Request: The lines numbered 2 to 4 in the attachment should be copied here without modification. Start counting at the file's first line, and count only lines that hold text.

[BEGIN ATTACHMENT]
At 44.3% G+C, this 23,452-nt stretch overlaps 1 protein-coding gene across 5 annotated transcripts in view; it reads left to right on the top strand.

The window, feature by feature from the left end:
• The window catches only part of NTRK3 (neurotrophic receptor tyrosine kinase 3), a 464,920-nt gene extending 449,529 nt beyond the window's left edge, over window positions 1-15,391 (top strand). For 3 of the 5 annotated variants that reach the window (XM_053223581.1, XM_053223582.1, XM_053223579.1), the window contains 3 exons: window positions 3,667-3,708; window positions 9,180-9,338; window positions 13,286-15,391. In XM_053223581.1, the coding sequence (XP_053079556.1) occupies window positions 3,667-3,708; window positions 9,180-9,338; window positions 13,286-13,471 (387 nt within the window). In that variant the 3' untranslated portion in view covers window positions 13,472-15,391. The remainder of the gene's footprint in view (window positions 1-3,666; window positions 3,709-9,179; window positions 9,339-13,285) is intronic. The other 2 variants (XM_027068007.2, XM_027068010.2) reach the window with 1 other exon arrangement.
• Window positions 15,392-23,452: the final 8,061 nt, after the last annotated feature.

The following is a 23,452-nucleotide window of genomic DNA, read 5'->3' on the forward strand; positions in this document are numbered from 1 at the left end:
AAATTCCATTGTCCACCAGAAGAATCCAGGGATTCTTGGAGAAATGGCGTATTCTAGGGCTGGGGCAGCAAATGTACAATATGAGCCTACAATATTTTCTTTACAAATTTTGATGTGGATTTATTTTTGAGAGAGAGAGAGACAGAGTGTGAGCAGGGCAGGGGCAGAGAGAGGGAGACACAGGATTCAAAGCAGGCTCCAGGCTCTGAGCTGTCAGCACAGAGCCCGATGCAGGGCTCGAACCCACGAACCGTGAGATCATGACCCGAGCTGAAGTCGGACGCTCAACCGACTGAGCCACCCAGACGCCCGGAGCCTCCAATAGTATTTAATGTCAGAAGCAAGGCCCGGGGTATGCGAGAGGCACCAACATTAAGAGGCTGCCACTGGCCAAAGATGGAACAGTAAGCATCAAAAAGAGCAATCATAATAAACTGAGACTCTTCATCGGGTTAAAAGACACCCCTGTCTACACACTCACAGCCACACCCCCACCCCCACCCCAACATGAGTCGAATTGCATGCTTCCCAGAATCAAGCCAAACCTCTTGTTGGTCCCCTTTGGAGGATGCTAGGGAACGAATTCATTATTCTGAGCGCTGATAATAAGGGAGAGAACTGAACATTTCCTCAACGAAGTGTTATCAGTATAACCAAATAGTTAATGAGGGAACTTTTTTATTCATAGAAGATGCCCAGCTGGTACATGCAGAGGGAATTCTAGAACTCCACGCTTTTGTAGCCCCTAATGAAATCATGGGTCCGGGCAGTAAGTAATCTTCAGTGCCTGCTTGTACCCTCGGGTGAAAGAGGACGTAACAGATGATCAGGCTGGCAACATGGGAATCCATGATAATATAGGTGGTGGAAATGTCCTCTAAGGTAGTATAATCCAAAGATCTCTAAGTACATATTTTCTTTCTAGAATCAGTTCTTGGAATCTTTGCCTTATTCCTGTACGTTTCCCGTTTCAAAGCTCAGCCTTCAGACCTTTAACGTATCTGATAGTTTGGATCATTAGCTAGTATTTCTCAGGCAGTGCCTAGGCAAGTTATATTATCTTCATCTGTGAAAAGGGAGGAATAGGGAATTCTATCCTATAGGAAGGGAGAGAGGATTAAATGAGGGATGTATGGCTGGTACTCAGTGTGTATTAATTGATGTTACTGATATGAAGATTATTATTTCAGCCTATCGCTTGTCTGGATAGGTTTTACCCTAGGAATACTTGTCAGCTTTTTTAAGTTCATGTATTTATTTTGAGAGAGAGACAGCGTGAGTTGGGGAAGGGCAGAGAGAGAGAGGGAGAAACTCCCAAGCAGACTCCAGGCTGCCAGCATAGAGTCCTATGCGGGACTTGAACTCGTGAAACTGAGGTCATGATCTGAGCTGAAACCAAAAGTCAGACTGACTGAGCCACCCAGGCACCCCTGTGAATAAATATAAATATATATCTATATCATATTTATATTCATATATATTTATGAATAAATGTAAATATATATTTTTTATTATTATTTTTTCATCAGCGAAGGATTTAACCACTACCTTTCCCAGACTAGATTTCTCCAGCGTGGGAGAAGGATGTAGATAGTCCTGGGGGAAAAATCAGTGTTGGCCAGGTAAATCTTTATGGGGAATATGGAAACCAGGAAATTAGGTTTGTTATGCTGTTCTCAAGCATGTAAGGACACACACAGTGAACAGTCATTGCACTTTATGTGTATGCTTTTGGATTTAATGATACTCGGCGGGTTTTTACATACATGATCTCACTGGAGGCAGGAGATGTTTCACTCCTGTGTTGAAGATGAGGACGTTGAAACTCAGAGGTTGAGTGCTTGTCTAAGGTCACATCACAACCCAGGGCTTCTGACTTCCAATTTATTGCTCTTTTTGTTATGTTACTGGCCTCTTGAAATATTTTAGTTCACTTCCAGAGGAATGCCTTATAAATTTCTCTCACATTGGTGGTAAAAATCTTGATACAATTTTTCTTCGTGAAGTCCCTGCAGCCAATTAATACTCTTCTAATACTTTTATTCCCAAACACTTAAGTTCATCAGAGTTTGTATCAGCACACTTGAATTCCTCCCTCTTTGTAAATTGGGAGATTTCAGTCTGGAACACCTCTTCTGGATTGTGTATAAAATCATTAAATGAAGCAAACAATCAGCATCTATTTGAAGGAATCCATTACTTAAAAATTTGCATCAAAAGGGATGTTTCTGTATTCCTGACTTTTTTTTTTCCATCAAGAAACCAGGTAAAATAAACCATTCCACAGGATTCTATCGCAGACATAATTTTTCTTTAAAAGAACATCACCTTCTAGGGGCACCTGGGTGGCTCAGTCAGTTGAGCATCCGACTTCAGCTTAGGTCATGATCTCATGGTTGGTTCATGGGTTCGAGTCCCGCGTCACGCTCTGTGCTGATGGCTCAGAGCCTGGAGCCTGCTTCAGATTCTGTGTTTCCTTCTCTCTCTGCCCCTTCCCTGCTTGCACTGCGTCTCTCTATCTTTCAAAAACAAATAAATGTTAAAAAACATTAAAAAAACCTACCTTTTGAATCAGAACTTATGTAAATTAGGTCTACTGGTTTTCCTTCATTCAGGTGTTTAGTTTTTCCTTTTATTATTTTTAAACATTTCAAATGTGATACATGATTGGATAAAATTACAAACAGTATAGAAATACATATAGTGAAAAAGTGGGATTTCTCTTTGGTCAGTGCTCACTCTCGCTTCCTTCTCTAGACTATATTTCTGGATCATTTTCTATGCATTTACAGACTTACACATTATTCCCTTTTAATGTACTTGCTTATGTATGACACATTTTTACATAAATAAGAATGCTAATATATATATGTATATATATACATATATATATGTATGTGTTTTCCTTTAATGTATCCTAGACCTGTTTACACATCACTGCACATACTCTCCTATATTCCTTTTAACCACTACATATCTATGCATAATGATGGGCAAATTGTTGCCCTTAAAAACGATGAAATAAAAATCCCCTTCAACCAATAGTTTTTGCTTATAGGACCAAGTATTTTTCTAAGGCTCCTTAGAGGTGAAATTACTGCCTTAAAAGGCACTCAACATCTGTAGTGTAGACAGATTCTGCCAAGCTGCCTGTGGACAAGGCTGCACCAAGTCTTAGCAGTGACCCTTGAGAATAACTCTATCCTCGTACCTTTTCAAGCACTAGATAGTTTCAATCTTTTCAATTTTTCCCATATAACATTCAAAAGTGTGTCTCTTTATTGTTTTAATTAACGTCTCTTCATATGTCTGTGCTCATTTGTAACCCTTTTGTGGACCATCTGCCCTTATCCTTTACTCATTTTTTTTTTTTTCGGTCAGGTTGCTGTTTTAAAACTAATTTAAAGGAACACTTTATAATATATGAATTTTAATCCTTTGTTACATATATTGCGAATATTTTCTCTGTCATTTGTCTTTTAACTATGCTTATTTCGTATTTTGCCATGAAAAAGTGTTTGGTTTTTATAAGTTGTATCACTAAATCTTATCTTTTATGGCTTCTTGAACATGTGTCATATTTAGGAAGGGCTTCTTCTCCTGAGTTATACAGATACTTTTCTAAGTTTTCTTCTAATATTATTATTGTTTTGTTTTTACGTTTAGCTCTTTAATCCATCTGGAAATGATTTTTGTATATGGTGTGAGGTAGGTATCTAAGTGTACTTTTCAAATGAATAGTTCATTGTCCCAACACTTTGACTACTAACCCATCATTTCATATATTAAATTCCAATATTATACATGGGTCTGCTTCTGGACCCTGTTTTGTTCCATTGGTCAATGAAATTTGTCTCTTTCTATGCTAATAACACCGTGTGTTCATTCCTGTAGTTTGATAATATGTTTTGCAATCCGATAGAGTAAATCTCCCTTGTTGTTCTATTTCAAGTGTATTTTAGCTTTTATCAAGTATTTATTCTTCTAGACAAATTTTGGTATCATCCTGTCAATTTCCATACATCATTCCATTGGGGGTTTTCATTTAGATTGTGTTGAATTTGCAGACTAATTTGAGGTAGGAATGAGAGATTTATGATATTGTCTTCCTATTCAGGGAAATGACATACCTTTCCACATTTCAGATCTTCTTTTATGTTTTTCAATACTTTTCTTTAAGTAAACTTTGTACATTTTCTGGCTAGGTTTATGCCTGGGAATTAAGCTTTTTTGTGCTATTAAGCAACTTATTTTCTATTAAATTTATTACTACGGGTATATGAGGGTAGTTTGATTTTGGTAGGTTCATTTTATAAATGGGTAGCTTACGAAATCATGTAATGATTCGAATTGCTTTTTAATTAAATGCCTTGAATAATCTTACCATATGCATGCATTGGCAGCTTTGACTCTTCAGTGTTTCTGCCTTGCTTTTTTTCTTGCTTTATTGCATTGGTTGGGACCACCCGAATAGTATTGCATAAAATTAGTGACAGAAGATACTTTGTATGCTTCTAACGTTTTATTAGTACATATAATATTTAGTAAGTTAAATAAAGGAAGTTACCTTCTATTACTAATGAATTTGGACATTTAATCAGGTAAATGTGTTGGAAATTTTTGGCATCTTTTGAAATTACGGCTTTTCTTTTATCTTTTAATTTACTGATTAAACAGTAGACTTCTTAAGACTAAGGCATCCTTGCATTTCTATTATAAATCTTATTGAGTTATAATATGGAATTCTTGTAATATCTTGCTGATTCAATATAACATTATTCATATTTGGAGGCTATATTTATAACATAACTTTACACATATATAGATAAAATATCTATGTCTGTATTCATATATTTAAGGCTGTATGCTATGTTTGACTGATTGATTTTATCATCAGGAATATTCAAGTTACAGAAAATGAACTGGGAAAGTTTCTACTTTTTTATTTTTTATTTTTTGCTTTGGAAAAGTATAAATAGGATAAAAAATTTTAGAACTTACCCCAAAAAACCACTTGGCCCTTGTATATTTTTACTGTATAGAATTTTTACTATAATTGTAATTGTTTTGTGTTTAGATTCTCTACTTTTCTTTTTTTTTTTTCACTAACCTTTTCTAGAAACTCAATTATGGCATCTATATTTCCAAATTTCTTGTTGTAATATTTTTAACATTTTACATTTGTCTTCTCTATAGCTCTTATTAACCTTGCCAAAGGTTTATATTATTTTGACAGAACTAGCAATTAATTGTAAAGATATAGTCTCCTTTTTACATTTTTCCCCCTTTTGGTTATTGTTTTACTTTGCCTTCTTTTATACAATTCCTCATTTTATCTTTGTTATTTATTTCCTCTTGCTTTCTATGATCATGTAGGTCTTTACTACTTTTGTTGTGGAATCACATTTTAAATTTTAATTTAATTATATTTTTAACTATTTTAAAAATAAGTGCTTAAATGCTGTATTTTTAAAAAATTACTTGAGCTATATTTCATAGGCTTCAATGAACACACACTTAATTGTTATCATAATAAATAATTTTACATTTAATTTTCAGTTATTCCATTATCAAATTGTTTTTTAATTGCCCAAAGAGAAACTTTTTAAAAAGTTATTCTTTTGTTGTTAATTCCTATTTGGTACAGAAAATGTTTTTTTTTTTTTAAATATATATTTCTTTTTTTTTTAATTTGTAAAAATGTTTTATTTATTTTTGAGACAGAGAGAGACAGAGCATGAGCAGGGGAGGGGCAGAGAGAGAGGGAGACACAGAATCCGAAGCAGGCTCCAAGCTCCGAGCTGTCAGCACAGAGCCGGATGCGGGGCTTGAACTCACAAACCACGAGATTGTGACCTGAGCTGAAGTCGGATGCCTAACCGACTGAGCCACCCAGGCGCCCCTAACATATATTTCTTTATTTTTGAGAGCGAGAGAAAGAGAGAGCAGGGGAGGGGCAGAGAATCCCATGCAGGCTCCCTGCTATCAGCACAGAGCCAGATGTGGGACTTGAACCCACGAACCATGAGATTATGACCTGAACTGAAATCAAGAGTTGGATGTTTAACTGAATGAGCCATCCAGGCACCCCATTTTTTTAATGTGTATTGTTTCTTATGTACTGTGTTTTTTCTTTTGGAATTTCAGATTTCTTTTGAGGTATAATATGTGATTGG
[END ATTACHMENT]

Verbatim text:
The window, feature by feature from the left end:
• The window catches only part of NTRK3 (neurotrophic receptor tyrosine kinase 3), a 464,920-nt gene extending 449,529 nt beyond the window's left edge, over window positions 1-15,391 (top strand). For 3 of the 5 annotated variants that reach the window (XM_053223581.1, XM_053223582.1, XM_053223579.1), the window contains 3 exons: window positions 3,667-3,708; window positions 9,180-9,338; window positions 13,286-15,391. In XM_053223581.1, the coding sequence (XP_053079556.1) occupies window positions 3,667-3,708; window positions 9,180-9,338; window positions 13,286-13,471 (387 nt within the window). In that variant the 3' untranslated portion in view covers window positions 13,472-15,391. The remainder of the gene's footprint in view (window positions 1-3,666; window positions 3,709-9,179; window positions 9,339-13,285) is intronic. The other 2 variants (XM_027068007.2, XM_027068010.2) reach the window with 1 other exon arrangement.
• Window positions 15,392-23,452: the final 8,061 nt, after the last annotated feature.